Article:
Crimes of Alexander Faux
At about the age of twelve
Alexander Faux began working as a pastry cook and confectioner.
He was probably apprenticed to his father. The work included the
making of cakes and meat pies. Confectionery during this period
consisted of delicacies made of fruits preserved with sugar, but
could also include the preparing of dried fruits, candy, ice cream
and cordials. Costermongers who were poor itinerant sellers of
fruit lived mainly in Smithfield and were constantly harassed
by the police.
On Tuesday night 30th December 1828 Alexander and his brother
Theodore and another boy came to the bakery of Margaret Black
at 23 Cow Cross St West Smithfield to have some potatoes baked
in the bread oven. It was about 7pm and mid winter. While the
boys were waiting near the fire for the potatoes to bake a Mr
Robert Downes, a silversmith of Red Lion Street Clerkenwell came
in and dropped a bundle of clothes to be washed. When the potatoes
were ready the boys made off with the bundle of clothes and a
fur cap belonging to the baker Edward Hill. Alexander and Theodore
took the clothes home and divided them between themselves. It
consisted of the following;
Two shirts value 9 /-
One waistcoat value 3/-
Two pairs of stockings value 2/-
Three handkerchiefs value 3/-
Three collars value 2/-
One nightcap value 1/-
Total value of clothing
Also included was the fur
cap of Edward Hill valued at 2 shillings.
About 10pm the other boy
returned to the bakery to get the potatoes re-heated. Soon afterwards
Downes, the silversmith returned and missed his bundle of clothes
which he had left on the counter. Hill also noticed his cap was
The next morning Mary Mc
Mellon who lived at the bakery recalled that the boys had been
on the premises and reported them to Richard Miller of No 2 Cow
Cross St, the local constable. Miller and James Terry went to
the house where the boys lived and found them still in bed. Most
of the clothing was found in Alexander's box and the rest was
in Theodore's. The boys claimed that the clothing belonged to
them and Theodore said he cold take them to the person who had
made them. He also said that he had purchased the cap in Tottenham
Alexander aged 13 and Theodore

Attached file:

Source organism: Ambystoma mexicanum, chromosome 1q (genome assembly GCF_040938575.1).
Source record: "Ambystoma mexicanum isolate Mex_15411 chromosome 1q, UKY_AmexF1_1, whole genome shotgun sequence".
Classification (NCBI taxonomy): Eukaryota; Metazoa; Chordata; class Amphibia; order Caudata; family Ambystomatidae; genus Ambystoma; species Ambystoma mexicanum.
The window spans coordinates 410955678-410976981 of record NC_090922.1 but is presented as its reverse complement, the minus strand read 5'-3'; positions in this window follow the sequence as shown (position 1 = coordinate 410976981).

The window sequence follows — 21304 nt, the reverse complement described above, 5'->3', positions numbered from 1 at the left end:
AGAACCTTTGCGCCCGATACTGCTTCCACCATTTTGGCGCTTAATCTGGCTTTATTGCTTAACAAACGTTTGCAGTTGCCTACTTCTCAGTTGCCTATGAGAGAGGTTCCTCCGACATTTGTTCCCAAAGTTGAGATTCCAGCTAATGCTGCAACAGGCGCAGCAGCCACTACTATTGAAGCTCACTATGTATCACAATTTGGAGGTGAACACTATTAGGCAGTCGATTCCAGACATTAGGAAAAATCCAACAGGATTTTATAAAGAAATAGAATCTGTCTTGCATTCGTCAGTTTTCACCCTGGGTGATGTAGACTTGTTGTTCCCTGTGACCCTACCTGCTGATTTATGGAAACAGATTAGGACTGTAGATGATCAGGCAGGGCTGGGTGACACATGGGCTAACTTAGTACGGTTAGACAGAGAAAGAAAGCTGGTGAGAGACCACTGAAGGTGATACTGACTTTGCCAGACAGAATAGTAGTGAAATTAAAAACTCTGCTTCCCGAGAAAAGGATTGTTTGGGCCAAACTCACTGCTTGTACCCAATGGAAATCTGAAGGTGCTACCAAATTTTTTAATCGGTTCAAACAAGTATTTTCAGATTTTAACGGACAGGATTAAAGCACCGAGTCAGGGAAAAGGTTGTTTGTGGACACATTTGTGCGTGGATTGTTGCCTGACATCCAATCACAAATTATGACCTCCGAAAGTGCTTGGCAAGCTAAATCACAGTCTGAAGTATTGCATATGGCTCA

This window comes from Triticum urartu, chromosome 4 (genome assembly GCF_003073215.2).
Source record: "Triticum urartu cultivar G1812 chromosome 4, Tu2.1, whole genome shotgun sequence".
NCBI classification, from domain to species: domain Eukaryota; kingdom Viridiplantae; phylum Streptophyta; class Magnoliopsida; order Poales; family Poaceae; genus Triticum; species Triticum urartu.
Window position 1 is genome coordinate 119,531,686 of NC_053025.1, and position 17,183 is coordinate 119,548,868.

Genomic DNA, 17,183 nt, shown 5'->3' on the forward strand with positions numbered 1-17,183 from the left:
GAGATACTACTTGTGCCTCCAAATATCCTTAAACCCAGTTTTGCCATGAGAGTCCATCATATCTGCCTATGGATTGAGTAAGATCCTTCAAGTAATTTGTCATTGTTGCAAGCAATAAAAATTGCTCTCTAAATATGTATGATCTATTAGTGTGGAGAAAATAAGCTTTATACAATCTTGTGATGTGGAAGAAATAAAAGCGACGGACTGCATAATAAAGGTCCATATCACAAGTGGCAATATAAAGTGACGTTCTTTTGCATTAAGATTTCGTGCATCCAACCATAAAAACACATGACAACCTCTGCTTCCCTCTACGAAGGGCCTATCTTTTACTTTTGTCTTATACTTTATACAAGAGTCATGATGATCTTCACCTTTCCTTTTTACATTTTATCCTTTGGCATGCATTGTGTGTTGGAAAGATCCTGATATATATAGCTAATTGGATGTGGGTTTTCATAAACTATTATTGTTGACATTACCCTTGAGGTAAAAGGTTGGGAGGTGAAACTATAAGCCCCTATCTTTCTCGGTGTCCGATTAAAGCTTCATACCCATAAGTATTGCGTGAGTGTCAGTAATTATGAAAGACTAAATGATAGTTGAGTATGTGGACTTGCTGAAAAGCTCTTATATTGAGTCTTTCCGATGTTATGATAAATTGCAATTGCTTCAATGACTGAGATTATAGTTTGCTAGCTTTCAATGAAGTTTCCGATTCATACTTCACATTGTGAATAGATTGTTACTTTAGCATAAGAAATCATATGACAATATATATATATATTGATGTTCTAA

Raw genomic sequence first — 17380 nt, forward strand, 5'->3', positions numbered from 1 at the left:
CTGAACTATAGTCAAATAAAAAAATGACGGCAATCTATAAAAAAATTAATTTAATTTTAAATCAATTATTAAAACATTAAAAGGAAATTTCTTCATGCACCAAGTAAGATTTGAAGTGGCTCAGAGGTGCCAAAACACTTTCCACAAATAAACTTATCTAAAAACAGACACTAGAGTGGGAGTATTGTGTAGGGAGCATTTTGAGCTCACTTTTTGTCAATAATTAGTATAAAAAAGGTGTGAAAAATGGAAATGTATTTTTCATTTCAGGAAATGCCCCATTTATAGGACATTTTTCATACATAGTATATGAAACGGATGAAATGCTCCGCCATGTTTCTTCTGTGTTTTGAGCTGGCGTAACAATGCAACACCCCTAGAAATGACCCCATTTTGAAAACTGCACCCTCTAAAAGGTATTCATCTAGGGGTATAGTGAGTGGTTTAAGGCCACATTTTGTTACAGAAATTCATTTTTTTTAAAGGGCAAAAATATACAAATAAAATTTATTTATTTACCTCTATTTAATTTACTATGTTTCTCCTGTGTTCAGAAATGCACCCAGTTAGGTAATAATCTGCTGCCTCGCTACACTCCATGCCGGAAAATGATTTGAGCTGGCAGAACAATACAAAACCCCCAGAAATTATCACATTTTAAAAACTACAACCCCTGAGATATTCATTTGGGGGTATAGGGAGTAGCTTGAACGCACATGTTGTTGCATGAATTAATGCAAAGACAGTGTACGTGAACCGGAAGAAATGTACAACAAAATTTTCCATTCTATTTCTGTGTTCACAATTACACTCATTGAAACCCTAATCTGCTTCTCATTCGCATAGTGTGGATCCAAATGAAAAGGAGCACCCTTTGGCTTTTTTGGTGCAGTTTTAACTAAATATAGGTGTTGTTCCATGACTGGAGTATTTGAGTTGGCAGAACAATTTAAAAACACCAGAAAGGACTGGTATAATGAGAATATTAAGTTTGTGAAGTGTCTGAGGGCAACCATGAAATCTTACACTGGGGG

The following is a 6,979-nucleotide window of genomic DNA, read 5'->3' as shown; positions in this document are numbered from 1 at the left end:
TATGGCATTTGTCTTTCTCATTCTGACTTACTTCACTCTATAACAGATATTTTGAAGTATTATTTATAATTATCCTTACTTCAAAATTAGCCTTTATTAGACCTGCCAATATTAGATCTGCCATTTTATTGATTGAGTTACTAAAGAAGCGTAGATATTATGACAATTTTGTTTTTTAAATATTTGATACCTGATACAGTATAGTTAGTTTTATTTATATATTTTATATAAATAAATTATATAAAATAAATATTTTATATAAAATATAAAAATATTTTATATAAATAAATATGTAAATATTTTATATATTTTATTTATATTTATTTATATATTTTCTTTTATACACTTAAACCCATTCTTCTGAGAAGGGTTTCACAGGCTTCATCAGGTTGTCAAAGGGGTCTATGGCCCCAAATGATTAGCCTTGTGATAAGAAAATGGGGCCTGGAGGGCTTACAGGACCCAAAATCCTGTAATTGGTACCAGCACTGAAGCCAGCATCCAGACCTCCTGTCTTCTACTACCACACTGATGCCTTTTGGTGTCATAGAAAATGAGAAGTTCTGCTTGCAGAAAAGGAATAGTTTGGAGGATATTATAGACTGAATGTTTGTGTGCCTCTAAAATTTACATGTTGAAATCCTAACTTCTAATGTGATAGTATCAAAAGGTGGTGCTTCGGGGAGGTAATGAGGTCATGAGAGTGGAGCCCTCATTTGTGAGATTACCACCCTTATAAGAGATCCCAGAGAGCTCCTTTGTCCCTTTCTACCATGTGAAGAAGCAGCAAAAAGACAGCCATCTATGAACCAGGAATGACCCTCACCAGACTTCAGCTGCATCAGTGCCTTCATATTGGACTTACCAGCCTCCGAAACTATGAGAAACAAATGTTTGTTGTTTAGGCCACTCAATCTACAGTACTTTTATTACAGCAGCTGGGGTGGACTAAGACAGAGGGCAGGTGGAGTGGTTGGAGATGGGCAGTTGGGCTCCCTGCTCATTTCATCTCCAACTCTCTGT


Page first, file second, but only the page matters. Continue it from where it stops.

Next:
aged 14 were found guilty at the Old Bailey on 15th January 1829
and were sentenced to one month's gaol and a whipping.
It is most likely that Alexander
and Theodore lived away from home. Was there a home after the
death of their father? They probably resided in or near Cow Cross
Street Smithfield one of the poorest parts of London. Cow Cross
Street was so named because the cattle destined for market at
Smithfield were driven down this street. The boys were known to
Miller the constable but not to Robert Downes who lived two streets
away. Their residential proximity to the bakery can also be measured
in terms of the time it takes a baked potato to go cold in London
on a mid winters night.
After their release from
prison on or about 15th February Alexander and Theodore stayed
out of trouble, or at least Theodore did. On 6th March 1830 Alexander
was walking past the shop of Frederick Hilder, a butcher. It was
about 11.30pm and Hilder was putting the meat away. Alexander
dropped a handkerchief over a piece of meat weighing 4lb, and
valued at 1/8d and took it. He was apprehended by the butcher
and taken into custody by a magistrate. Alexander obviously needed
the meat to make meat pies. He was tried at the Old Bailey on
the 15th April and Richard Miller came forward identifying him
as the same person who had stolen clothing fifteen months before.
Alexander was transported for life.
He found himself back in
Newgate prison. The prison was a building about fifty years old.
The mens' quadrangle was divided into three. Alexander was in
the middle one for poor felons who could not afford the 3/6d per
week to rent a bed. He slept on the stone floor which can only
have been bitterly cold. He was then taken in a guarded cart eastwards
to Chatham 25 miles downstream on the Thames. He was then removed
to the convict hulk Euryalus, named after the sister of Medusa
the Gorgon. He lived on the rat infested hulk for about four months
and worked on shore by day.
On 27th August 1830 he embarked
with 29 others on the convict transport the York (shown top left).
This ship had been built at Southwick in 1819, was classed E1
and weighed 429 tons. She was fitted out at Deptford Dockyard
as a transport in 1830. The master of the ship was Daniel Leary,
the Surgeon Campbell France and there were 200 convicts on board.
According to another source
Alexander embarked on the York on 3rd September 1830 together
with William Wallis, Henry Wright Smith, Henry Tyler and Philip
Riley with whom he had been delivered from London Gaol.
Alexander's indent describes
Standing number of convict
Indent number 92
aged 18 can read but not write
Protestant single native of London
Pastrycook and confectioner two years
Offence stealing meat
Convicted Middlesex Gaol Delivery 15th April 1830
Former conviction 1 month
Description Height 5'0 ½" ruddy complexion
Light brown hair, brown eyes, scar on outer corner of right
and over left eye, scar under left jaw.
Source - Ian James Thomas